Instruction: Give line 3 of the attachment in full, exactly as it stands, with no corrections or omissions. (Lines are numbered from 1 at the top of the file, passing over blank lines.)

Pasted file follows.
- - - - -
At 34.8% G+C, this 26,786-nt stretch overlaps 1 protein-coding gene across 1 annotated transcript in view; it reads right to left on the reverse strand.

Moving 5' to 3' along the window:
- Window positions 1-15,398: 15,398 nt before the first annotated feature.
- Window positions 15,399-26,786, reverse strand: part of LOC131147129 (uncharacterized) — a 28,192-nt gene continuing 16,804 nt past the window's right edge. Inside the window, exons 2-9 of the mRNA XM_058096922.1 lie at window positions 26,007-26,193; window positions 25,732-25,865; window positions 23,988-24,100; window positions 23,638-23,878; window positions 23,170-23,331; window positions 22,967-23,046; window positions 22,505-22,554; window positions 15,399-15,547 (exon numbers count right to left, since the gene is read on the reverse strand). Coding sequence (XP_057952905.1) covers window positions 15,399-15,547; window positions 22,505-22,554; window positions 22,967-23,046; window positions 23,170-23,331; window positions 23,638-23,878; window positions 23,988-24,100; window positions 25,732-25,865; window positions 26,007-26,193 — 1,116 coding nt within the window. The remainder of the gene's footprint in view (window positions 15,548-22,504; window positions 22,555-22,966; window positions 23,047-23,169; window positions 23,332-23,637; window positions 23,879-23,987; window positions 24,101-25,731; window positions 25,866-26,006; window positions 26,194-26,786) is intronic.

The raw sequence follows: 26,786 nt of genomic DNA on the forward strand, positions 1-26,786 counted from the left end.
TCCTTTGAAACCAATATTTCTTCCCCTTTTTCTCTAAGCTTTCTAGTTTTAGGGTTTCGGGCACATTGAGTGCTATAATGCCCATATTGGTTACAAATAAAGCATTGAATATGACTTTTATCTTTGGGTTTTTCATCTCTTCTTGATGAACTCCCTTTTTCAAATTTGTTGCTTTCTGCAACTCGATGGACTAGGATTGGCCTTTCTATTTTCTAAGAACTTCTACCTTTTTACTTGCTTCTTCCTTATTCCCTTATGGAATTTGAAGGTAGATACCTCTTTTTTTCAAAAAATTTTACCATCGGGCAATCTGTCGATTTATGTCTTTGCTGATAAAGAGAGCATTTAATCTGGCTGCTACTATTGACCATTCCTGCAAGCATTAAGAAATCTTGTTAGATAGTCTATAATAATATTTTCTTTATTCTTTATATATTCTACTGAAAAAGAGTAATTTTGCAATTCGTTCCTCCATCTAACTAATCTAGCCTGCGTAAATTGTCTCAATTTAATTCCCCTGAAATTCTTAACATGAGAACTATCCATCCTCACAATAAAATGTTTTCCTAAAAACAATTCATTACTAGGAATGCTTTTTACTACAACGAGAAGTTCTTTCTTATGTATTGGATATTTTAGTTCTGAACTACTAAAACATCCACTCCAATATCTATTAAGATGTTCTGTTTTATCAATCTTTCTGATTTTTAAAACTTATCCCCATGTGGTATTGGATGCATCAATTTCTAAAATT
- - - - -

- Window positions 1-15,398: 15,398 nt before the first annotated feature.